And yes, lots of bad stuff has been done and continues to be done in the name of someone’s deity. That’s God as an excuse, and after hearing about my friend’s phone, I am going to refer to that “God” as “Godzilla.” The “God” that people cite as their authority for bad behavior is no more than a monster. One might even argue that it is an Idol, but that’s another post entirely.
*If you want to read better writing about this idea of God, check out the writings of Rabbi Abraham Joshua Heschel. He says it all much better than do I.
I think I came as close as I ever have this past Shabbat. Linda and I went to the children’s service at Temple Sinai on Friday night, sat with friends and met some people who may be new friends. Went home tired, and slept the sleep of the worn out. Rose Saturday morning, had breakfast, went back to shul for services: a bar mitzvah of a young man I didn’t know, with an aliyah honoring the 30th wedding anniversary of our close friends, Dawn and Mark. Afterwards, lunch with more friends, and a long slow June afternoon at home. Heaven!
A bar mitzvah, you say? Of a young man you didn’t know? Yes: for those of you who avoid bnei mitzvah services, a point to ponder: sometimes the 13 year olds approach a Torah portion in new and exciting ways, precisely because they haven’t been reading the same words over and over for 50 years. And yes, sometimes they don’t. But Torah is always good, and my mind is free to pursue the portion wherever it is led.
But more than anything, it was the slow time of the whole 24 hour period, the songs at night, the long service in the morning when my brain was set loose to freewheel through prayer and inspiration, the affection of friends, the sense of there being “enough” in this moment, that made the day for me.
Someone has invited you to your first Shabbat [Sabbath] dinner. Maybe you are “meeting the family” for the first time. Or maybe it’s just a friendly dinner. But you are not sure about the religious aspect: what’s expected? Here are five suggestions to help you be a great Shabbat dinner guest:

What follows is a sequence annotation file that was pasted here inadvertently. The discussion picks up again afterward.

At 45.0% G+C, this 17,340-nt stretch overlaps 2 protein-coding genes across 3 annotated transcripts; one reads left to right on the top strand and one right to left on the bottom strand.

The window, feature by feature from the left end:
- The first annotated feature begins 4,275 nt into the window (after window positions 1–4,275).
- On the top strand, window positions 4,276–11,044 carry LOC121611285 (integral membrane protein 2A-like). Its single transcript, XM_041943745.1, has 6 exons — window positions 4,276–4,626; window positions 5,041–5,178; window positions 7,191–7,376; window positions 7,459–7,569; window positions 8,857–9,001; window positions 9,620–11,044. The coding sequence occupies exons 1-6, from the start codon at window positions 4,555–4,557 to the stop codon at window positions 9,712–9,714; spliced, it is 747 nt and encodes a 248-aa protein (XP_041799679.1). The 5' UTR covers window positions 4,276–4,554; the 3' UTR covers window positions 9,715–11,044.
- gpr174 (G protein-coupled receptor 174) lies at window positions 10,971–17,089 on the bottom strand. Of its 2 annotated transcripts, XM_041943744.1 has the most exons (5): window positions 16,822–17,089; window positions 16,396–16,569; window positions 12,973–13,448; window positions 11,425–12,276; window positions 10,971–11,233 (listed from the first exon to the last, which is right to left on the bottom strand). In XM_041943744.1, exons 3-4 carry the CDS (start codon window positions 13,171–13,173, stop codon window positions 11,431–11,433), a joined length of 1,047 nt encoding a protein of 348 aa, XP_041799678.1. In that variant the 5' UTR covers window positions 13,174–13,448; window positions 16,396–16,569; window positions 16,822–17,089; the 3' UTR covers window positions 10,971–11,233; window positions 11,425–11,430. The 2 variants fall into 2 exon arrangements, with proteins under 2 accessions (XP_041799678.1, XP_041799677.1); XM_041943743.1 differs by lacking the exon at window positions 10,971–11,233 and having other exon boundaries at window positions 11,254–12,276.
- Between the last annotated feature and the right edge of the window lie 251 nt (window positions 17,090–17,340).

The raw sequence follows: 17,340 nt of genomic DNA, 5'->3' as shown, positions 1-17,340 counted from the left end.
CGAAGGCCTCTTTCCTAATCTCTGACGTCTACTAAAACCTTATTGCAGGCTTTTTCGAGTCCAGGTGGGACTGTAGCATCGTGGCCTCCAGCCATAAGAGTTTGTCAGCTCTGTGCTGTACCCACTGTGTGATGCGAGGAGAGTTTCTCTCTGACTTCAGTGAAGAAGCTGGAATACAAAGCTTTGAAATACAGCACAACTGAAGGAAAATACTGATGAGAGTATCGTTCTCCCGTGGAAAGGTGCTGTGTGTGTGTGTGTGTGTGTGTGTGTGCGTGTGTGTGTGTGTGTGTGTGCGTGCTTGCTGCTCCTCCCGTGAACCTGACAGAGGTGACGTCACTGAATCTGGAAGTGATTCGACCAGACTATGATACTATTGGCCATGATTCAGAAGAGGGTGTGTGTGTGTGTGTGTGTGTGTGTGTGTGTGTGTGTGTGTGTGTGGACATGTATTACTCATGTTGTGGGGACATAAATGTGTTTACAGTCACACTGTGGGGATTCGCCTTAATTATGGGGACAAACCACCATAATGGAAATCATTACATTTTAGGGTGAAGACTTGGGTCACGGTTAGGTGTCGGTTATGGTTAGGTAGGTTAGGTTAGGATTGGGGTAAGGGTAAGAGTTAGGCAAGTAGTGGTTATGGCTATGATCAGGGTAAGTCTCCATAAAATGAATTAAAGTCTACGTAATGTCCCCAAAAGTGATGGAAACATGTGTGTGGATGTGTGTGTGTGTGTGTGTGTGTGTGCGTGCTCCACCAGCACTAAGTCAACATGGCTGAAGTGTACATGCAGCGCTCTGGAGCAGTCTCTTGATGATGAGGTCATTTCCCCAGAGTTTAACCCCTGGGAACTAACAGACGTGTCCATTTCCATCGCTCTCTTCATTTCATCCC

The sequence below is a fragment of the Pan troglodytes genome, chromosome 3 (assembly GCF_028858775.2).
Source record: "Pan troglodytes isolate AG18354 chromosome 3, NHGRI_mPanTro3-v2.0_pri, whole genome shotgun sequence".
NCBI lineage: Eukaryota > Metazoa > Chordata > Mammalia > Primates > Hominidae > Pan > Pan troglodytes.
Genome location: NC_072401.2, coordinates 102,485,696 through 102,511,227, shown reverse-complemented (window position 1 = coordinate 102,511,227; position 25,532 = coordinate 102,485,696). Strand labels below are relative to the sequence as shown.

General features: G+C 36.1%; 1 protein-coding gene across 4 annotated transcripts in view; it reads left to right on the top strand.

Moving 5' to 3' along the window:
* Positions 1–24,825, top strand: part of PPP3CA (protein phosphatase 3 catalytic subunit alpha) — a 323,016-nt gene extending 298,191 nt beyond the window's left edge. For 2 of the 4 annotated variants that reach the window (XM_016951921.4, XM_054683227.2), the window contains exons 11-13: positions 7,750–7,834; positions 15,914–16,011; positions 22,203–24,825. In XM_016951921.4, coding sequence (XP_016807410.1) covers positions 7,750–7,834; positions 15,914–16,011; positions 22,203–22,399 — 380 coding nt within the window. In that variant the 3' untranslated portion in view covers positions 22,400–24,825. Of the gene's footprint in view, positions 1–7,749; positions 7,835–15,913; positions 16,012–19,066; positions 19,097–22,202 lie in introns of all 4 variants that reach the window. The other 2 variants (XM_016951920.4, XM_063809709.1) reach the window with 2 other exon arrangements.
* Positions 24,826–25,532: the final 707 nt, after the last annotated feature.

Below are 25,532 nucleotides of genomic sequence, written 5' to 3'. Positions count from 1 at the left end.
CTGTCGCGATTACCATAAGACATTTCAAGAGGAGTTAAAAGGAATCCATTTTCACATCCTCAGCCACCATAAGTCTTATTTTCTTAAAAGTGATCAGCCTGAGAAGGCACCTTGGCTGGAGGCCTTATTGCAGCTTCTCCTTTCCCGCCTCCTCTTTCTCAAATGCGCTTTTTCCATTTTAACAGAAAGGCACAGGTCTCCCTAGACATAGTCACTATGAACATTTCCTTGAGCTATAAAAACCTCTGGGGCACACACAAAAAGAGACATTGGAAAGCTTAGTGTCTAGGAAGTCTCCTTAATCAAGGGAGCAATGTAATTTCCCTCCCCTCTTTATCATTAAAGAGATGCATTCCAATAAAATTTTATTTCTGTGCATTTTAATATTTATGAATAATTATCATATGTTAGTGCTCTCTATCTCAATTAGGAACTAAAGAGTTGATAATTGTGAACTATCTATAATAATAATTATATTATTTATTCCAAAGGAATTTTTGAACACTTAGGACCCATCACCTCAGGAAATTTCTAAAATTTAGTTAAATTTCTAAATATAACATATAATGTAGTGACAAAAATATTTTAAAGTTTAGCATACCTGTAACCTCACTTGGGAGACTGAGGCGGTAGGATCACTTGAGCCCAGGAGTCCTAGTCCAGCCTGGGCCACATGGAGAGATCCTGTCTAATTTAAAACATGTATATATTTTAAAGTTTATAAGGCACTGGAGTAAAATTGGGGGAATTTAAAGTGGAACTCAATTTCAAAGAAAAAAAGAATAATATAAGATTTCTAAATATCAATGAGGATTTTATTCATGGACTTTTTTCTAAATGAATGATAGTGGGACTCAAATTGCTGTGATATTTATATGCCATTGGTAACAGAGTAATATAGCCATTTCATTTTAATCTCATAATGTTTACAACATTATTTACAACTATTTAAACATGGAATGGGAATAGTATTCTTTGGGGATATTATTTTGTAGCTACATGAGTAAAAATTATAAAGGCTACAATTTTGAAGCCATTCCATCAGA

1. ASK QUESTIONS: Every family has their own customs about Shabbat dinner. Some are very formal, some equally informal. Asking a few questions ahead of time is essential:
What should I wear? Dress will differ from household to household, so ask. You don’t want to be the only one at the table in blue jeans, or in pearls, for that matter!
May I bring anything? The answer to that may be “Yes, bring —-” or it may be “just yourself!” If you are asked to bring something, be sure and ask if they would like it to be kosher, or if there are any restrictions you should know about: allergies, etc. Better to ask than to show up with something lethal, right? And even if the answer is “just yourself” it is nice to show up with flowers. Not required, but nice.
Finally, it is fine to ask questions about the prayers, the food, or the objects you see. Some things (a kiddush cup, for example, or a recipe) may come with family stories.
2. BE ON TIME. Your hosts may be juggling the hour of sundown, service times at their synagogue, hungry toddlers or other variables. Shabbat dinner is not a time to be “fashionably late.”
3. DON’T WORRY ABOUT HEBREW. There may or may not be Hebrew prayers or songs in Hebrew. If you feel awkward just listening, you have the option of saying “Amen,” at the end of prayers. As for singing, if you don’t know the words, you can tap your feet, or clap your hands, or just listen appreciatively. The dinner may begin with candlelighting and blessings over wine and bread. If you are not Jewish, you do not have to participate, just listen quietly and observe. Don’t worry that you do not speak Hebrew; many American Jews do not. It is a wonderful thing to learn Hebrew, but no one expects you to know it at your first Shabbat dinner!
4. COMMUNICATE! Shabbat dinner is not just about food. It is also about taking time to enjoy one another’s company. Treat each person at the table as if you expect to learn something important from them. Contribute to the conversation when you have something to say. In many Jewish households, friendly dispute is welcome at the table, but do keep the tone friendly! Off color jokes and off color language are out of place at the Shabbat dinner table.
5. SAY THANK YOU. Write your host afterward and thank them for including you. When you host your own Shabbat dinner (or a similar event from your own tradition) return the invitation!